What a weird week it’s been in the NBA. The moratorium period was one of the most chaotic few days fans have ever encountered. Kevin Durant’s decision to head west was certainly the most publicized change, but a lot of money was handed out with the new cap and it was hard to keep track of all the movement if you’re a fan of the league and not just one team.
NBA Free Agency is such a peculiar time of year, too. There’s so much movement within the league every summer, we often get caught up in the names themselves as they change uniforms rather than the fit with the team that’s brought them aboard.
With that in mind, we wanted to sift through the rubble of the first week of free agency and come up with the best and worst fits. You know what we mean. Sometimes a player is like a too-short pair of pants. When you buy them, they seem like a great idea and on the surface it seems like a bold, innovative new look that’s destined to make people think you’re a lot cooler than you used to be. But in reality, the pieces just don’t mesh. Think of the 2012-13 Lakers who added Dwight Howard and Steve Nash over the summer and stumbled so hard out of the gate, their coach was replaced after just five games.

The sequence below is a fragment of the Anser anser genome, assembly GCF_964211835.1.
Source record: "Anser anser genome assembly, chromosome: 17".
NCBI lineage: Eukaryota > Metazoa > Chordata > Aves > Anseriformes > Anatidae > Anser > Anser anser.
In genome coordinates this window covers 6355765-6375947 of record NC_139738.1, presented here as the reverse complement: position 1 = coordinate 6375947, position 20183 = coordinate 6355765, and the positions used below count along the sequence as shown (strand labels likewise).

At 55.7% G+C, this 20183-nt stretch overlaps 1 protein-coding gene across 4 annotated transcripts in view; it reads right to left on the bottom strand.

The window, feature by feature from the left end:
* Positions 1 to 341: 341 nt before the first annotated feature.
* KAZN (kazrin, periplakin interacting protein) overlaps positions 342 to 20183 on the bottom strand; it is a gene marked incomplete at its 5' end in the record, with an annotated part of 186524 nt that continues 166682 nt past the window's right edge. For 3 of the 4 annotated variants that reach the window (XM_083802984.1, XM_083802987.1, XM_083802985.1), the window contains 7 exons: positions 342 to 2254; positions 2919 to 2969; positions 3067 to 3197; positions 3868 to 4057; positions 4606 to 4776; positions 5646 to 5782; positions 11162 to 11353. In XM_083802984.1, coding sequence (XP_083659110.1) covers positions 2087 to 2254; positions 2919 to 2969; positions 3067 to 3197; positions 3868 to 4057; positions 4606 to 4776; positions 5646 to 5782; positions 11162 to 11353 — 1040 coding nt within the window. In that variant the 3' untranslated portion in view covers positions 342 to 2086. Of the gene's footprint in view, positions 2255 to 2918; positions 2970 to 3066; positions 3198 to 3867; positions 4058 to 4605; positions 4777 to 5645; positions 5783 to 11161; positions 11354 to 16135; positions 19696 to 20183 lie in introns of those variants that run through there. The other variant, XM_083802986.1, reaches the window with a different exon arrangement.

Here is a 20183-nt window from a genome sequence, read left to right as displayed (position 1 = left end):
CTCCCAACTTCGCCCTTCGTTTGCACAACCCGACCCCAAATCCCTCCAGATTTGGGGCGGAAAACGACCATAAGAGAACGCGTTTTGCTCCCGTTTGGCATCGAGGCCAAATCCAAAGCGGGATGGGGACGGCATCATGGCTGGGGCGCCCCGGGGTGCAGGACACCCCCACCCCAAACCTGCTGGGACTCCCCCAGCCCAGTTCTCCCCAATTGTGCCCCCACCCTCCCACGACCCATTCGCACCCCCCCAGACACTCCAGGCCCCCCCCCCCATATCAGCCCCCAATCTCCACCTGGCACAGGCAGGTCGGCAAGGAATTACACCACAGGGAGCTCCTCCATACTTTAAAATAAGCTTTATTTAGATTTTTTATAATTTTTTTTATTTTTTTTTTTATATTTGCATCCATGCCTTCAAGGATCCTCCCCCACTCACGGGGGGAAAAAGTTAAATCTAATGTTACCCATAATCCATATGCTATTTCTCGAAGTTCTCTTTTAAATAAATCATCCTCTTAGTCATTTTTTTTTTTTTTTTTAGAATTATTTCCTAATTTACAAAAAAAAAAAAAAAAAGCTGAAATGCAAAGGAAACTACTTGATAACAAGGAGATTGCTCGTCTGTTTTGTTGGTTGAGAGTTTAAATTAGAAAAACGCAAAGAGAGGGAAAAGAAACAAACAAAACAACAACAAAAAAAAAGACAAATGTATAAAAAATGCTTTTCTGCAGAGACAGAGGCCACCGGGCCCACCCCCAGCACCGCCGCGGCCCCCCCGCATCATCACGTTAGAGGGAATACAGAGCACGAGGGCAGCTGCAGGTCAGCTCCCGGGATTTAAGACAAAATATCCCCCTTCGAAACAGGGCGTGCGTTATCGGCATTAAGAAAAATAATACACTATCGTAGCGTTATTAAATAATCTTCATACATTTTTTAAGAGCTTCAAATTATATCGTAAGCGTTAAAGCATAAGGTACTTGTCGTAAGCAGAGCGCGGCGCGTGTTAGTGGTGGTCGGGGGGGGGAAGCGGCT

And, before we give you our choices, we want to remind you they’re based off previous seasons. The best fit and the worst fit might actually be the inverse of reality, which is what makes free agency so fun for a lot of fans. It’s the time to dream, and we don’t want to shatter those dreams with this corporeal analysis. Nevertheless, here’s who we think fits best and worst as we prepare for an interminable summer before the 2016-17 season tips off in October.
Best Fit: Al Horford, Boston Celtics
It’s easy to overlook the actual Big Al. Apologies to Al Jefferson, but Horford is bigger and — at least for today’s NBA — better. When the Celtics agreed to a max deal with Horford on the Saturday after free agency started, it set the stage for a very neat treat while the Celtics’ brass, including Tom Brady, attempted to woo Kevin Durant to Bean Town. But Horford wasn’t just some KD boondoggle, he fit a very real need for the Shamrocks, and it’s not just on the offensive end.
Lets start on offense, though. The Celtics played Jared Sullinger or Amir Johnson as their five with Tyler Zeller and Kelly Olynyk sometimes manning the position last season, during which the center spot itself was a bit of an albatross around the neck of coach Brad Stevens. They used a poo-poo platter of players, basically, but none of the four can match what Horford does on both ends of the floor, especially offense.